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Bye bye to the NHS?

    If ever there were a defining moment for the NHS this is it.

    As a society, we must accept that as the population becomes more affluent, the demands on our health service grow until we have a demand growth curve that is exponential. The aging population will also increase demand on our health services, and with fewer resources available, there will be a massive deficit between what the nation requires and what it can afford. Investment in the NHS will fall behind inflation rate of around nine percent, which is higher in the medical world than the standard inflation rate.

    As individuals and 'consumers', we have difficult choices to make; a new sports car or a hip replacement; a cruise or a heart bypass operation.

    What will the NHS look like in 10 years? Many more services that are currently available on the NHS will be found only in the private sector. The patient will have some choices to make about where they buy those services, but pay they will.

    As the private sector gets more involved, quality, convenience and price will influence buying behaviour. As much as 'buyers' rate 'sellers' on ebay and Amazon, benchmarks of service and 'user satisfaction', based on patient feedback, will be introduced to differentiate suppliers.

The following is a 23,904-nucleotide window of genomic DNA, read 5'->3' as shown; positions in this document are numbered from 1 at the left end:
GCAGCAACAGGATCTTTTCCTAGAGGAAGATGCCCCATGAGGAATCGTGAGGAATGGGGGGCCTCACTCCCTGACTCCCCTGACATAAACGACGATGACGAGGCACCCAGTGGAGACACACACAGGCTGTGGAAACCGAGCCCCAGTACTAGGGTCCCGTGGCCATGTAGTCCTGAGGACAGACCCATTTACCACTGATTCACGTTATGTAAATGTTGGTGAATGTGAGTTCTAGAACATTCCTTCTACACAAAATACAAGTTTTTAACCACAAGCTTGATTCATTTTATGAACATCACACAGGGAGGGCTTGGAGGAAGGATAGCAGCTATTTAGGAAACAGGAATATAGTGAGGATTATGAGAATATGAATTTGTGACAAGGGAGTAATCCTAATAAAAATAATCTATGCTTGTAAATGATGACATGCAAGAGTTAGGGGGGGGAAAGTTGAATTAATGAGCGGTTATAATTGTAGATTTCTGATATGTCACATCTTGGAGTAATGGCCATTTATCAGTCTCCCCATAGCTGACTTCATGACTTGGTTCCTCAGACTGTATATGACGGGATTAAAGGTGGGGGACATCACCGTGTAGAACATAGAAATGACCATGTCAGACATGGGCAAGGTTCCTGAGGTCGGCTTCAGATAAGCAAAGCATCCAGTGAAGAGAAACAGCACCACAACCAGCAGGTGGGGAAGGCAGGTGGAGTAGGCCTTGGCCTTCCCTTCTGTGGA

Dedicated primary care providers will appear on the healthcare landscape, adopting many of the duties once performed in hospitals. Access to these primary care services will move to out-of-town supercentres, possibly funded and run by Tesco or Sainsbury's, including every type of healthcare service, plus complementary therapies.

    One thing is certain; the changes in the NHS will offer massive opportunities for private health. We will see service and choice improve, but at a price. The famous slogan of the defunct poll tax of the eighties - "can't pay, won't pay" - will probably resurface and will be met with as little sympathy. With retirement age pushed back, rather than paying in to pension plans, we will be paying into a pot to cover our costs when we need care when we eventually stop working in our very old age. A whole new industry will emerge to look after us in our dotage and which will replace pensions; we may even find investors moving out of equities and property into elderly care services.

    The NHS will never be the same again.

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